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October 18, 1967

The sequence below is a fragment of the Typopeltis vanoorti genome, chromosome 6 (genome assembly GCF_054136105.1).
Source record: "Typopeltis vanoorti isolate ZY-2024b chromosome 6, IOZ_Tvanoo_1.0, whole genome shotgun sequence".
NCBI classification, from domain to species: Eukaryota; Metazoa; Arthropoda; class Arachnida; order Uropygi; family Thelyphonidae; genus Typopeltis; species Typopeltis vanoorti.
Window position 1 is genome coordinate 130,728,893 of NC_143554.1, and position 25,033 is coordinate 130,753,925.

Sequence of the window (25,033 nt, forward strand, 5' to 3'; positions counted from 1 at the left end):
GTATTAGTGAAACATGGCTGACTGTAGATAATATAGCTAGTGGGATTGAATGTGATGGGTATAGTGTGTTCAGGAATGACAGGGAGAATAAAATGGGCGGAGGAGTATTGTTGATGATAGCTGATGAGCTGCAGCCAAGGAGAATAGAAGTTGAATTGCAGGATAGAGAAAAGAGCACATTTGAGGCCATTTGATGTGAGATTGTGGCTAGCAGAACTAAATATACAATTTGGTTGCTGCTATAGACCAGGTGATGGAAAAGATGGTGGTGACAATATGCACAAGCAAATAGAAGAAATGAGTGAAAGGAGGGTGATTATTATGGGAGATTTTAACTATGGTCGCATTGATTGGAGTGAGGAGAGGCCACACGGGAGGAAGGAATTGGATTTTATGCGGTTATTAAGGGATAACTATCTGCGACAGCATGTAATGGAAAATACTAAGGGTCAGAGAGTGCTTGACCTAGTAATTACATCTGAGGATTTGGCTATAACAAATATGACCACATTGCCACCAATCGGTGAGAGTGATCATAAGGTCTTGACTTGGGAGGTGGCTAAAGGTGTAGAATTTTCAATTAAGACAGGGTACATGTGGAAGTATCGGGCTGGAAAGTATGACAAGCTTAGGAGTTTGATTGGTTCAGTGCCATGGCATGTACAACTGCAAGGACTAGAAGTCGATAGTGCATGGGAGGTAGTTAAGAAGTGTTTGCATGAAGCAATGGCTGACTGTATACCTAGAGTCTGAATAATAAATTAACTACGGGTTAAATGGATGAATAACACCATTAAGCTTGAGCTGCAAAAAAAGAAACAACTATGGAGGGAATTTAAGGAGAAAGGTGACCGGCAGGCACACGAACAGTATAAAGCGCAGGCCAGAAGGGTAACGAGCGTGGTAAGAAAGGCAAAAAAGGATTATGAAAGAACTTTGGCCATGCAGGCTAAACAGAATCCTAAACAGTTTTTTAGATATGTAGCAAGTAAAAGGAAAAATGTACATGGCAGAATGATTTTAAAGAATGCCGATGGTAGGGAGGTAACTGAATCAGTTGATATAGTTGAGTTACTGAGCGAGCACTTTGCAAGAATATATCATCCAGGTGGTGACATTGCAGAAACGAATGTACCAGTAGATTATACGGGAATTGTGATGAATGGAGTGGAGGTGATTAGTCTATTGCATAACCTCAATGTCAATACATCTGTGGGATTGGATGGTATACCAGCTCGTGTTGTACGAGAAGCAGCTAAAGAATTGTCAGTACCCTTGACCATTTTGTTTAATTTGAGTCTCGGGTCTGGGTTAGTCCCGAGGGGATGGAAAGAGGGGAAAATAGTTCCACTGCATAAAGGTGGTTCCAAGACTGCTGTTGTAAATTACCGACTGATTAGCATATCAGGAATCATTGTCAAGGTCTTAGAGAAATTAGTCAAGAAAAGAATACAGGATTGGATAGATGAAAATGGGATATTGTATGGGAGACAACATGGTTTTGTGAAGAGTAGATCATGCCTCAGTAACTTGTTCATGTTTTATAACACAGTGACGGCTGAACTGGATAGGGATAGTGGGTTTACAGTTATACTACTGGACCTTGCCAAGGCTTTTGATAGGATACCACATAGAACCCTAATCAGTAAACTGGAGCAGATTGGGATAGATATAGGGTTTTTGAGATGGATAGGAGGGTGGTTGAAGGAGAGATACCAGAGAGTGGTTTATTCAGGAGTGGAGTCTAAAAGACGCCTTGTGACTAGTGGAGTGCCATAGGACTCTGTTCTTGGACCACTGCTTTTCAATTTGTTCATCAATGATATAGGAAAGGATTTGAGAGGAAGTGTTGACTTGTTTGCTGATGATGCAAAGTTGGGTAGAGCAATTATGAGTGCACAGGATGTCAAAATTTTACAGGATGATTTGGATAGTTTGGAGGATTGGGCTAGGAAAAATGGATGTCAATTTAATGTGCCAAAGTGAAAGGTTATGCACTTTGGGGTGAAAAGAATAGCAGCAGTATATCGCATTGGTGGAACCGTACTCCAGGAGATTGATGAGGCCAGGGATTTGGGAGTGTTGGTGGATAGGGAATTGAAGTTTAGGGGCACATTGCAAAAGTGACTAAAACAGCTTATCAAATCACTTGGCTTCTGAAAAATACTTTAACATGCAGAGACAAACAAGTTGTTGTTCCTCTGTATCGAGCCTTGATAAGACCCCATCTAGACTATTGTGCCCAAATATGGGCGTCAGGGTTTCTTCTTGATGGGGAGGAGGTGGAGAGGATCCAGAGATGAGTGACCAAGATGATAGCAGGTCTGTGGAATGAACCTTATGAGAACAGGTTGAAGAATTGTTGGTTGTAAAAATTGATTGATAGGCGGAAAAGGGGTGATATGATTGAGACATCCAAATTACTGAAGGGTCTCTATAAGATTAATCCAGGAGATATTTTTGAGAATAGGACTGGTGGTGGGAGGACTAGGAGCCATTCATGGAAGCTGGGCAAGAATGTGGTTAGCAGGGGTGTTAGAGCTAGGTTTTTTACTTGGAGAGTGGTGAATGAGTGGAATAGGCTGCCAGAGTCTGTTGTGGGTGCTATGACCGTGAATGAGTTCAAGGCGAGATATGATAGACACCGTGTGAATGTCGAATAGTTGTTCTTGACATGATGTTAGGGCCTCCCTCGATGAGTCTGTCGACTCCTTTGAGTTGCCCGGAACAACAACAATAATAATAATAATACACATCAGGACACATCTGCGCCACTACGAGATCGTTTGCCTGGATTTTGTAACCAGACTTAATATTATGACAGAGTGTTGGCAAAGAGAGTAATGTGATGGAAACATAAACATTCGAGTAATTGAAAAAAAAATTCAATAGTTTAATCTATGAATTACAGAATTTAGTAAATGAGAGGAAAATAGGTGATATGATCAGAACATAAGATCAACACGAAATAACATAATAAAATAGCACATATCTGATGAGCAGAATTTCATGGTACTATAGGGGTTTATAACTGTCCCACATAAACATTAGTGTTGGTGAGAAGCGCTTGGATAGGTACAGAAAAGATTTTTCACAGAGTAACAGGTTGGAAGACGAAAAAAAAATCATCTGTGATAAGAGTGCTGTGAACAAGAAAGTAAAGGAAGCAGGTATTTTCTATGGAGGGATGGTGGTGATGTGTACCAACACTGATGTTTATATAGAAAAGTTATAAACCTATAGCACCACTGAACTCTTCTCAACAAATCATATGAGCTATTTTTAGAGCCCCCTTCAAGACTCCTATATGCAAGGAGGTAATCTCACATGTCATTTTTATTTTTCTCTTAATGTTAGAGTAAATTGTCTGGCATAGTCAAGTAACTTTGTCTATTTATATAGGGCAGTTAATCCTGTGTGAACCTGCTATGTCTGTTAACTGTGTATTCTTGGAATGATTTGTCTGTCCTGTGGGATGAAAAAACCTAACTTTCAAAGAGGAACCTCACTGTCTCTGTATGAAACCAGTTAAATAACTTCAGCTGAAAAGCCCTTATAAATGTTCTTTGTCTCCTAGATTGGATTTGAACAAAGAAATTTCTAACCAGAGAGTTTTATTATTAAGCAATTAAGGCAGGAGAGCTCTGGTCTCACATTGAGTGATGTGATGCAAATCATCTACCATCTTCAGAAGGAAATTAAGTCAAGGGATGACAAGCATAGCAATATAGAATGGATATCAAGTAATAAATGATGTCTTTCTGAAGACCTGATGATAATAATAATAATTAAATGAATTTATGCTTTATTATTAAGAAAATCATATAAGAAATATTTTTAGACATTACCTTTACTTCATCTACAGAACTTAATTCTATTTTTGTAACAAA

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..::< ,Itach money. Moreover, if he were right, ?s:: American industry has been built on solving Jot such problems?by finding alternative ,inswers. t. In many ways, this controversy is typical RitiWiNikWiwtvc-fkblitiP041 tober 18, 1967CON sanitized - Appr to get through. The answer, we said, ? to bring in ships less heavily loaded. a spokesman for one of the oil companies iegnowledged this in a Chicago newspaper :aday, but said it was uneconomical to op- gate ships unless fully loaded. What ho :eant was that it would be less economical?, that the company wouldn't make quite as , Jr, 4/1 0 of the whole pollution problem. Where In- dustry Is responsible klr water or air pollu- tion, it must find an a ternc,tive. The prob- :em of pollution is too A -st and has too big a head start to tolerate ft ther violations. In some instances, it is , 01111; to cost in- drstry money to make the leeded adjust- , ments. But it will cost less t act now, than to delay. Industry should meet the challenge and we are confident it will. Meanwhile, we trust the Corps Engineer will do as they promise and end ti dumping In Lake Michigan now?not three are from now. International Triagazine Launched EXTENSION OF REMARKS HON. ROGERS C. B. MORTON OF MARYLAND IN THE HOUSE OF REPRESENTATIVES. Wednesday, October 18, 1967 Mr. MORTON. Mr. Speaker, the role of ? communications in the modern world is a vital one. As technical advances make the world smaller, we must maintain a constant flow of thoughts and ideas among the nations of the Western Hemisphere. Recently a new magazine was brought into the mainstream of communications, ? designed to broaden understanding o other nations and peoples. The followi article is a statement of the purpose f Interplay magazine: In our lifetimes an integrated Euro e, of now unknown size and nature, and orth America will be coming to terms. An. cipat- ing that day, it seems wise to establi a free- flowing channel of communicatio through which Europeans and Americans n get in- side one another's minds, sha thinking about their mutual concerns, a d, in effect, engage in private policy planni g of external ' affairs. This is Interplay's rais t d'etre. How does the informed Eur ean feel about the prolonged American ary presence in his midst? How worried i ae about. invest- ment invasions from the ited States, about nuclear burden sharing, bout the effects of American "pop" cultt c on his national values? Conversely, h do Americans feel about the new isolati ism emerging in some quarters of Europe? bout the new markets , western European dustrialists are opening up in eastern E' rope? About the power vacuums left be -,nci in ASla and Africa by the break-up o the European colonial em- pires? Interpl believes that these matters must be give 2 a fuller and franker airing if Europeans ad Americans are ever to under- stand one other. - There 1-; no truly international journal of opinion r-itcl reportage about the new societies- . being f mod by the technological, or what might e called the second industrial, revolu- tion nterplay aims to narrow the journalis- tic ap. These new industrial societies in- evitably will be international because the interplay of current forces and ideas forming them cannot be contained within national boundaries. Interplay will focus on the Eur- Atlantic areas since the hiz,,hy developed in- dustrial nations are, for the most part, now ? 'located in Europe and North America. In ' charting the changes and foreshadowing de- velopments, Interplay will publish articles by some of the best-informed journalists, authors and officials on both sides ol'the At- lantic. A Realistic Pace EXTENSION OF REMA OF HON. JOSL;71: G. .:IN:S1-1- OF NEW JERS Y IN THE HOUSE OF REP ? ESENTATIVES Wednesday, Octa er 18, 1967 . - Mr. MINISH. Mr pcaker, an excel- lent editorial on th need to continue the war on poverty at 'a realistic pace," such as the recently p ssed Senate version of the Economic 0 portunity Amendments of 1967, would jrovide, appeared in. the Newark Eveni g News on October 7. In order that colleagues may have the enefit of tife viewpoint of this highly respected v ice of the press, I insert the ect"torial this point in the RECORD With th aope at this body will soon approve an Z nti overty bill consistent with the bons tive Senate bill: - A REALISTIC PACE Th ip.2 billion authorized by the Senate for ot1fr year's attack on poverty, while in- ad uate, recognizes that it would be. a d usion t suggest the solution lies in nding ou more billions. The Senat did add 8108 million to what resident Jonson had requested for his antipoverty program. This increase acknowl- edged that mar,A?e needs to be done, but in more fundamental ways than by pouring an additional $2.8 nllion into creating only 200,000 cmergeny jobs over a two-year period, ' an idea he Senate- turned down Wednesday. As was pointed ott?in debate, there's less a lack of jobs than ack of men and women needed skills has beet -one of the promising qualified to fill thent Training to develop objectives of the antipoverty program, even though of limited succ ,ss so far. Thus $10 million added by the Set 'tte is for incentives to employers to hire and ain the disadvan- taged, and $35 million 1 for day care -for children of mothers at worl br being trained. These are in addition to $S t,2 million which the Senate approved for con inning the Job Corps and work-training projC-ts. , Similar long-range possibilities lie in the $108 million which the Senate dded to ad- vance development in high-un ployment areas, including assistance to s aall busi- nesses. The attention given to ru 1 neigh- borhoods under the program is als a con- tribution to the cities. For urban un ploy- inent is worsened by flight from po erty- stricken rural areas. Financing the war In Vietnam is of course draining funds which might go to the war on poverty. Still, the Senate authorization is $600 million higher than was appropriated last year, and there is no clear evidence that the billions allocated so far have done the job expected. The Senate has provided for a reasonable growth without pushing the pro- tram faster than ,Washington seems able to handle it. . Walty. Rostow Exposiiiie: Index ot General Situation EXTENSION OF REMARKS , HON. JOHN R. RAR/CK FOIA 3 OF LOUISIANA IN TIIE HOUSE OF REPRESENTATIVES Thursday, September 28, 1967 Mr. RARICK. Mr. Speaker, in a state- ment to the House on October 17, 1967, I quoted a newsstory concerning the -security. status of Walt W. Rostow, now. special assistant to the President on na- tional security affairs, published in the October 4, 1967, issue of the St. Louis Globe Democrat. I Although the charges leveled at Dr. Rostow are startling enough for anyone - in this position of such great responsi- bility, they seem to be only a part of a general situation among certain. agen- cies of our Government as indicated by newsstories in the October 21, 1967, is- sue of Human Events, a well-known Washington weekly newspaper. Mr. Speaker, one report, revealed in the story on "The Importance of Se- curity," is that during the Korean war both Gen. Douglas MacArthur and his chief of intelligence, Maj. ? Gen. C. A. Willoughby, were certain that informa-. ? tion about vital decisions by our Govern- ? ment concerning military operations was passed by Communist agents in Wash-. ing ton to the Soviet Government. One cannot help but wonder to what extent our war effort in Vietnam is being subverted. The indicated news stories follow: INTERNAL SECURITY BREAKDOWN , The scandalous 'scrapping of high security standards for America's most sensitive gov- ernment agencies may well develop into a major issue during the 1968 presidential con- test. Though suppressed or ignored by major metropolitan dailies, the continual unfold- ing of stories revealing a shocking laxity in government security procedures has rocked conservative-minded lawmakers on Capitol Hill. - Here, for example, are just a few startling - revelations now being studied by concerned congressmen: Item: Security Collapse at the White House. Walt Whitman Rostow, a special assistant to the President on national security affairs, it is now discovered, was three times rejected for service in the Eisenhower Administration because he was considered a possible security risk. According to briefs recently filed in a Civil Service ease by former State Department se- - curity evaluator Otto Oteplta, the Air Force made a security ruling adverse to Rostow prior to 1955 and the State Department made similar findings in 1055 and 1957, all reject- ing Rostow for service on highly secretive projects. - Piled in an effort to save his own career Civil Service job, the Oteplta briefs charge that Secretary of State-designate Dean Rusk and Attorney General-designate Bobby Ken- nedy came to Otepka. in 1960 to get him to waive security procedures in the Rostow case and others, but Otepka said he would evalu- ate all cases only according to the high standards previously followed. Bobby, reportedly, flew into a wild rage. - According to Oteplca, conflict with Kennedy Sanitized - Approved For Release : CIA-RDP75-00149R000600040002-3 A 5126 Sanitized - or, tho c/s,a taw ease trigeored h lS Own clown- fnll 0,1./ aesi (17,,r ro,of y halow.) item: Security breakdown at the State De- partment. According to the Otepka briefs, the State Department eviscerated security stand- eras and approved or condoned major miss. ? conduct by foreign service officers?Indust,? ing homosexuality, deliberate hiding of se- curity violations and the delivery of classi- fied information to Communists. The Otepka brief outlines at least 18 cases, some enumerated in a story below, of . alleged security violations. Otepka, though rated 'a top-notch security evaluator during the Eisenhower Administration, was finally fired from his job in 1063 after his room Was bugged and his safes broken into at night. (His case is still pending before a State De- partment hearing examiner.) Item: The Stephen Koczak case. Former foreign service officer Stephen Koczak has charged that his State Department person- nel record was rigged with distortions and "forged pages" to make it possible to fire him under the "select out" process. Like Otepka, Koczak had only high ratings in his personnel file until 1061. But dif- ficulties paralleling those of Otepka soon developed when he reported what he con- sidered to be violations of national security procedures on the part of his superior, a for- eign service officer stationed in Germany. The trouble between Koczak and his superior developed in 1961 when both were in Berlin at the same time. Koczak was insist- ? ing that the Soviet Union planned to go ahead with erecting a wall between East and West Berlin. His views, which were included ? in reports to Washington, were at variance with those of his superior. Though Hoczak proved to be right, this was only a small mat- ter of conflict between the two. Koczak's major difficulty began after he reported that his superior, who had been ousted from Poland because of questionable ,associations with female Communist intel- ligence agents, was making unauthorized visits to East Berlin to make telephone calls to Communist -party functionaries in War- saw. Nothing was done to follow up on Koczak's charges and it developed that one of the for- eign service officers who could have acted on -them had a brother who was a full-fledged Communist. At any rate, Koczak was finally eased out of the Foreign Service, but the man he accused has been promoted. Item: The security collapse at the Penta- gon. Human Events readers are by now fa- miliar with the story of Robert Arthur Nth- mann, an engineering graduate given a secret clearance by the Pentagon to work on defense -contracts when, in fact, he belongs to the W.E.B. DuBois Clubs of America. The DuBois Clubs have been termed "Communist con- trolled" and "subversive" by FBI Director J. Edgar Hoover and the U.S, attorney gen- eral on March 4, 1066, petitioned the Subver- sive Activities Control Board to order the. .clubs to register as a Communist-front orga- nization. Niemann not only belongs to the DuBois Clubs, but, as Human Events learned, has participated in numerous leftist activities, worked with known Communists, admitted to having voted in 1066 for Communist Dorothy Healey for tax assessor of Los Angeles, openly allied himself with the revolutionary Student NonViolent Coordinating Committee and pro- moted the wild demonstrations against LW' at the Century Plaza Hotel in Los Angeles in June of thia year. Never I lieless?losepli J. Liebling. the Penta- gon's director for security policy, says the Defense Department's screening board "has determined that continuation of Mr. Nie- mann's secret clearance is clearly consistent with the national interest." .? In connection with the Niemann case, Solis Horwitz, assistant secretary of defense, re- cently wrote Rep. Roger Zion (R.-Ind.) that Abi;*26-iii 49 Roodieciobite0662-1-7 mere membership in such an organiza- tion .it'se Dirlesle C,iii bc d use not constitute auniene(t. saute; to revoke a security clearance. ..." (What .many now would like to know is What does constitute sufficient cause?) Such are the reasons why many believe that security?or the lack thereof?May be- come a big issue in 1968.. THE ROSTOW STORY The Otepka briefs relate an intriguing: story in connection with the Rostow ease. According to the briefs, Bobby Kennedy and Dean Rusk approached Otepka in 1960 about Rostow, well aware that earlier efforts to get him named to a highly sensitive national security project had been thwarted by the Eisenhower Adminismtion's strict security standards. Desiring to appoint Rostow to a key posi- tion in the State Department, Rusk opened the discussion by asking: "What kind of security problem would be encountered re- garding the appointment of Mr. Rostow to the department?" Otepka replied that . he was acquainted with the Rostow file, and that this familiar- ity dated back to 1955 when the departnient was giving consideration to hiring Rostow as a key person in a psychological, warfare project to be undertaken by the Operation'a Co-ordinating Board, "Persons employed by the project were re- quired to have a security clearance under the strict standards prescribed by the United States Intelligence Board," the briefs state. "As a part of his evaluation, Otepka at this time reviewed the State Department file on Mr. Rostow, the. CIA file and the results of reviews given to the case by both the CIA and the Department of the Air Force. The Air Force had previously made a security finding adverse to Mr. Rostow. "As a result of Otepka's findings, Under Secretary of State Herbert Hoover Jr., the chairman of the Operations Co-ordinating Board, decided that Mr. Rostow would not be utilized as an employe or consultant by the State Department in connection- with the board's project. "In other words, Mr. Rostow could not get the necessary clearance under the strict standards' applicable to the Operations Co- ordinating Board. When Rostow was again recommended for State Department employment, Roderic O'Connor, administrator of the Bureau of Security -and Consular Affairs, made the de- termination on the basis of the previous record that- "Mr. Rostow was not desirable for employment." According to Pulitzer Prize-winning re- porter Clark Mollenhoff, who unearthed the contents of the brief, when Otepka related the background on Rostow, Rusk remained. silent but Bobby "spoke disparagingly of the adverse finding that had been made by the Air Force" and referred to the Air Force as "a bunch of jerks.". When it became clear that Otepka would continue to evaluate the Rostow case in the same manner as it had been evaluated pre- viously, Rostow was hired by the White House, where the President can set his own security rules. After being given this job, Rostow was moved into the State Department for a time as someone who had already been given a clearance. Angry with- Otepka? Kennedy later as- signed John F. Reilly, formerly a Justice Department lawyer, to the State Department as deputy assistant secretary of state in charge of administration. Reilly's role in the anti-Otepka cabal is -well documented. This cabal at length plotted and engaged in eavesdropping, wiretapping, searches of Otepko.'s wastebasket and general spying on his activities in' an effort' to find. trounds on which to dismiss him. . ; A former prof es.sOr of international pont- les at the Massachusetts In.stitaite of nology, Peostow la a graduate of. Yale sass'. served in the Office of Strategic Servloas in World War II. Identified as the author of a State Department policy paper promoting unilateral disarmament, trading with the Communists and a generally "soft-line" to- ward Soviet Russia and Communist China, Rostow has come under considerable attack and was even the subject of a special con- gressional hearing. In recent years he has been identified with a comparatively hard line on Viet Nam. The Oteplca, brief report- edly does not disclose why Rostow was denied a security clearance by the Eisenhower Ad- ministration. FOURTEEN BREACI-IES IN SECURITY The sensational Otepka briefs, whose con- -tents have been revealed to only one or two reporters in Washington, outline numerous cases of alleged security violations. Clark Mollenhoff of the Des Moines Register has detailed 14 of the cases which appear below: 1. A foreign service officer who sexually violated his own daughter but was never disciplined, and in fact later was designated a part-time security officer at a post that did not have a full-time security man. 2. A foreign service officer who borrowed money from the State Department Credit Union and forged the endorsement of a fel- low employe on his application for the loan. The individual later was given an important assignment in the White -House. 3. A foreign service officer who admitted he furnished 18 documents, some of them classified "secret," to Philip Jaffe, the pub- lisher of Amerasia magazine and on whom t - there was a considcessble record of Com- munist activities araei. affiliation. The of- ficer was permitted to take an honorable retirement with pension. 4. A security division technician who went ' on drunken rampages at several embassies in foreign countries and whose misconduct was condoned and covered up by Reilly. Re- ports of the misconduct actually were -kept out of the personnel file. 5. A security officer stationed in Athens, Greece, who failed to report a large number of security violations, yet was appointed deputy chief of the Division of Security Evaluations at the State Department. 6, A person nominated by President Ken- nedy for a high position who publicly as- saulted his wife and threw her clothing on the lawn, shrubbery and street. The informa- tion was ordered eliminated from the per- sonnel record by a "progressive" security officer who said such details of a public fam- ily fight had nothing to do with security or suitability of a high public official. 7. A man dismissed as a security risk by the Mutual Security Agency and character- ized as having "a rotten file" who was ap- pointed to a State Department position and given full security clearance. 8. A foreign service officer stationed in Mexico and Caracas, Venezuela, who was guilty of a series of incidents of sexual mis- conduct, including ait affair with the wife of the ambassador of another nation. His conduct was excused by State Department politicians. 9. A security officer who withheld informa- tion from his superiors concerning the loss of classified documents by an ArneriCAR ambassador. The officer was not censured and Was promoted to be a top lieutenant Of Reilly. 10. A security officer stationed in Moscow who permitted himself to be enticed into the apartment of a Russian woman, an agent for the secret police. The secret police used concealed cameras to photograph the Ameri- can and his nude companion and tried to get him to spy for the Soviet Union. He never was criticized or disciplined. 11. A foreign service officer who admitted to security officers and State Department medical authorities that he had engaged /Lk Sanitized - Approved For Release : CIA-RDP75-00149R000600040002-3 St cc Cs: sp ni Po, wh "m Bid Do; An; of t tha 'Aim pact srea had dote ther, Unit. to ca ? "B gene, at tic Passe MacA only I strata The ?